Illustration by Phil Younk
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Based on the Gospel of Matthew 5: 38-48
The help of God’s amazing grace! Since the Gospel of the Sermon on the Mount three weeks ago, the succeeding Gospels have dealt with further explanation of the meaning of that teaching. In today’s Gospel, Jesus’ teaching is clear and hard to follow. He tells us, “Love your enemies and pray for those who persecute you, that you may be children of your heavenly Father.” In other words, if we want to be perfect, we must start by loving our enemies.

Ouch! Asking too much? Of course, it is. It’s beyond human power alone, but Jesus doesn’t leave us alone to love as he loves. He walks this narrow, difficult way in front of us and beside us. That was the lesson of Good Friday when he suffered and died for us. He has given us his own Body and Blood in the Eucharist, the sacrament of reconciliation, and the help of the Holy Spirit. He wants to shower us with his grace and blessings.

Charity, service, good and kind thoughts, forgiveness, love for our enemies and prayer for those who dislike us are behaviors key to living the Christian life. By the world’s standards, these behaviors are “crazy” and “nonsense.” According to the world’s thinking, we should be concentrating on “watching out for Number 1” and “getting even.”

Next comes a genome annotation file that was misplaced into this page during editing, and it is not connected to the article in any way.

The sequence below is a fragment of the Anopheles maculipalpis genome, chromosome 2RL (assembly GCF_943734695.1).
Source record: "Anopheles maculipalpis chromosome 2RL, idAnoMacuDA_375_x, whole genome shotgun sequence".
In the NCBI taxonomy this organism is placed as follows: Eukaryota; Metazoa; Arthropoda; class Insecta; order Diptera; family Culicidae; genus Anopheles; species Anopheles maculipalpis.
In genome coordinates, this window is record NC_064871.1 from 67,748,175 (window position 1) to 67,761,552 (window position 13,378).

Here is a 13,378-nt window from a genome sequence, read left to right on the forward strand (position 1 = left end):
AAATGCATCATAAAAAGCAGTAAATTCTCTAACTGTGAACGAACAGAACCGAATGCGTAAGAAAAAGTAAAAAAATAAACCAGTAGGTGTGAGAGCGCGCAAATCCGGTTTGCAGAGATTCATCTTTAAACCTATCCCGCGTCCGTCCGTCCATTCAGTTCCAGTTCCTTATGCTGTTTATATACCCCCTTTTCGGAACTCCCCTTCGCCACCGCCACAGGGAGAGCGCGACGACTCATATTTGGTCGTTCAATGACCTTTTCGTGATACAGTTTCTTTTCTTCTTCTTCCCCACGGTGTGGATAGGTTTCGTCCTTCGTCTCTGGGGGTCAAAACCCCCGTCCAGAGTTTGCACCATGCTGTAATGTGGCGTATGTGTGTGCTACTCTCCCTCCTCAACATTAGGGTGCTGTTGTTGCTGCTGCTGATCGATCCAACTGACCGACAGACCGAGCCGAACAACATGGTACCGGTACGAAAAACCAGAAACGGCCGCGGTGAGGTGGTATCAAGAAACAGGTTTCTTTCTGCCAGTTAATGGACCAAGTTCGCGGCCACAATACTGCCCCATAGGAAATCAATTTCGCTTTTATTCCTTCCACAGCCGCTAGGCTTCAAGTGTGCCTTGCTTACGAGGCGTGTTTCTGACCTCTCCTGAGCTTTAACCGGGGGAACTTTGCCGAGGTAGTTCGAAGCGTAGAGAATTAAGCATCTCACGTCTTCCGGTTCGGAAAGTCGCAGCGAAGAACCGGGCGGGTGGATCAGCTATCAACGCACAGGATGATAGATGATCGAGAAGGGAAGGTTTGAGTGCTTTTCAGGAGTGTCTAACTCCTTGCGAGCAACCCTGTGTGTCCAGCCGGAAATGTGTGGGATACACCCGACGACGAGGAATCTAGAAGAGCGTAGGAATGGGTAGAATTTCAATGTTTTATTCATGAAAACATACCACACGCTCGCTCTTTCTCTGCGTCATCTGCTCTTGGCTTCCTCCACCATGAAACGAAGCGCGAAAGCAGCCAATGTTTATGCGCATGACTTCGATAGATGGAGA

However, as Christians, as his followers, Jesus challenges us to be more and to do more. Jesus wants us to stop the cycle of evil and to break through the violence. “Do not be conquered by evil, but conquer evil with good.” (Rom 12:21) It all boils down to one commandment: “As I have loved you, so you also should love one another.” (Jn 13:34)

A verse from the hymn, “Amazing Grace,” says,

“The Lord has promised good to me,
His Word my hope secures;
He will my shield and portion be
As long as life endures.”

Thank you, heavenly Father, for your love. Help us to accept your transforming grace and to strive toward the holiness and perfection to which you are calling us.